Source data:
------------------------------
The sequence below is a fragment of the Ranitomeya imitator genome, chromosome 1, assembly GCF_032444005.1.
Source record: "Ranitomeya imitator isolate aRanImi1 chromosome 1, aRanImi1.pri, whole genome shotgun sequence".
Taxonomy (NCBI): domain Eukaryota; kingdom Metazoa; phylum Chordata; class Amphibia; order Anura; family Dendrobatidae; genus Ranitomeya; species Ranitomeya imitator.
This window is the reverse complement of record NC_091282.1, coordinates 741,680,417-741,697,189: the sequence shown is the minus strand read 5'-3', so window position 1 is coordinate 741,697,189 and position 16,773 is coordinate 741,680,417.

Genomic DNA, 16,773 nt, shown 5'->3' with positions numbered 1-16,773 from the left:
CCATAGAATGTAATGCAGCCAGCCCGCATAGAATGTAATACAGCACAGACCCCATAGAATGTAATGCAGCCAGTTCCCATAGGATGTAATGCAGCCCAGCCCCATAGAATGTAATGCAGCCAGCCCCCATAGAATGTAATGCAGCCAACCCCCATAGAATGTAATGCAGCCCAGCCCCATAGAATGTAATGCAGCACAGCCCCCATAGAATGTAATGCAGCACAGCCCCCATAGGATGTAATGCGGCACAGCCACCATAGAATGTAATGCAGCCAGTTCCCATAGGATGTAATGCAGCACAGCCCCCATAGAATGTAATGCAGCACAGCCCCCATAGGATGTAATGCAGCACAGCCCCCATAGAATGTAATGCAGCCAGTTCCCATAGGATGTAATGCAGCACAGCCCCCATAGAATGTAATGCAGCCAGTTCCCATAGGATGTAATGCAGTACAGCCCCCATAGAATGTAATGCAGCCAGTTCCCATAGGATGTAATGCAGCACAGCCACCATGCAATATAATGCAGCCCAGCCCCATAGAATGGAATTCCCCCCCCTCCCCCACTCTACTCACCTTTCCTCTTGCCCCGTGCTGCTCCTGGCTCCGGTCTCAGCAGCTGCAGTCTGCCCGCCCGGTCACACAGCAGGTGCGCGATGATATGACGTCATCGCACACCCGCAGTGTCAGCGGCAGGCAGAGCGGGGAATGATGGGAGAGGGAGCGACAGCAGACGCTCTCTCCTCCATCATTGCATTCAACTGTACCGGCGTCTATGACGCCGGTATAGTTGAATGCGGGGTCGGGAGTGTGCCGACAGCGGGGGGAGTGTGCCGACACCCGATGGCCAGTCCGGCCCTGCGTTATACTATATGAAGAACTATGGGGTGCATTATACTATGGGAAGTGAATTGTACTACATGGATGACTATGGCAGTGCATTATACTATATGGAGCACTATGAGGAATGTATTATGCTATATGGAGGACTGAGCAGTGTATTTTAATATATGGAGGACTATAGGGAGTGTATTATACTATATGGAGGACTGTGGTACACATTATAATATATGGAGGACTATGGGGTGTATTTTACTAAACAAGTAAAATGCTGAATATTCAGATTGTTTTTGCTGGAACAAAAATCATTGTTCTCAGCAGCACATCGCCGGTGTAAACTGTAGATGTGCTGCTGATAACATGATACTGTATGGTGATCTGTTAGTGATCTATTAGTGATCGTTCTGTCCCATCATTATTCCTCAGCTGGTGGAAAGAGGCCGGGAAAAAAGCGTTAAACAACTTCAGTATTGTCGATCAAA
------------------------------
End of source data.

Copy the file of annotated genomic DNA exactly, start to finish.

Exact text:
The sequence below is a fragment of the Ranitomeya imitator genome, chromosome 1, assembly GCF_032444005.1.
Source record: "Ranitomeya imitator isolate aRanImi1 chromosome 1, aRanImi1.pri, whole genome shotgun sequence".
Taxonomy (NCBI): domain Eukaryota; kingdom Metazoa; phylum Chordata; class Amphibia; order Anura; family Dendrobatidae; genus Ranitomeya; species Ranitomeya imitator.
This window is the reverse complement of record NC_091282.1, coordinates 741,680,417-741,697,189: the sequence shown is the minus strand read 5'-3', so window position 1 is coordinate 741,697,189 and position 16,773 is coordinate 741,680,417.

Genomic DNA, 16,773 nt, shown 5'->3' with positions numbered 1-16,773 from the left:
CCATAGAATGTAATGCAGCCAGCCCGCATAGAATGTAATACAGCACAGACCCCATAGAATGTAATGCAGCCAGTTCCCATAGGATGTAATGCAGCCCAGCCCCATAGAATGTAATGCAGCCAGCCCCCATAGAATGTAATGCAGCCAACCCCCATAGAATGTAATGCAGCCCAGCCCCATAGAATGTAATGCAGCACAGCCCCCATAGAATGTAATGCAGCACAGCCCCCATAGGATGTAATGCGGCACAGCCACCATAGAATGTAATGCAGCCAGTTCCCATAGGATGTAATGCAGCACAGCCCCCATAGAATGTAATGCAGCACAGCCCCCATAGGATGTAATGCAGCACAGCCCCCATAGAATGTAATGCAGCCAGTTCCCATAGGATGTAATGCAGCACAGCCCCCATAGAATGTAATGCAGCCAGTTCCCATAGGATGTAATGCAGTACAGCCCCCATAGAATGTAATGCAGCCAGTTCCCATAGGATGTAATGCAGCACAGCCACCATGCAATATAATGCAGCCCAGCCCCATAGAATGGAATTCCCCCCCCTCCCCCACTCTACTCACCTTTCCTCTTGCCCCGTGCTGCTCCTGGCTCCGGTCTCAGCAGCTGCAGTCTGCCCGCCCGGTCACACAGCAGGTGCGCGATGATATGACGTCATCGCACACCCGCAGTGTCAGCGGCAGGCAGAGCGGGGAATGATGGGAGAGGGAGCGACAGCAGACGCTCTCTCCTCCATCATTGCATTCAACTGTACCGGCGTCTATGACGCCGGTATAGTTGAATGCGGGGTCGGGAGTGTGCCGACAGCGGGGGGAGTGTGCCGACACCCGATGGCCAGTCCGGCCCTGCGTTATACTATATGAAGAACTATGGGGTGCATTATACTATGGGAAGTGAATTGTACTACATGGATGACTATGGCAGTGCATTATACTATATGGAGCACTATGAGGAATGTATTATGCTATATGGAGGACTGAGCAGTGTATTTTAATATATGGAGGACTATAGGGAGTGTATTATACTATATGGAGGACTGTGGTACACATTATAATATATGGAGGACTATGGGGTGTATTTTACTAAACAAGTAAAATGCTGAATATTCAGATTGTTTTTGCTGGAACAAAAATCATTGTTCTCAGCAGCACATCGCCGGTGTAAACTGTAGATGTGCTGCTGATAACATGATACTGTATGGTGATCTGTTAGTGATCTATTAGTGATCGTTCTGTCCCATCATTATTCCTCAGCTGGTGGAAAGAGGCCGGGAAAAAAGCGTTAAACAACTTCAGTATTGTCGATCAAA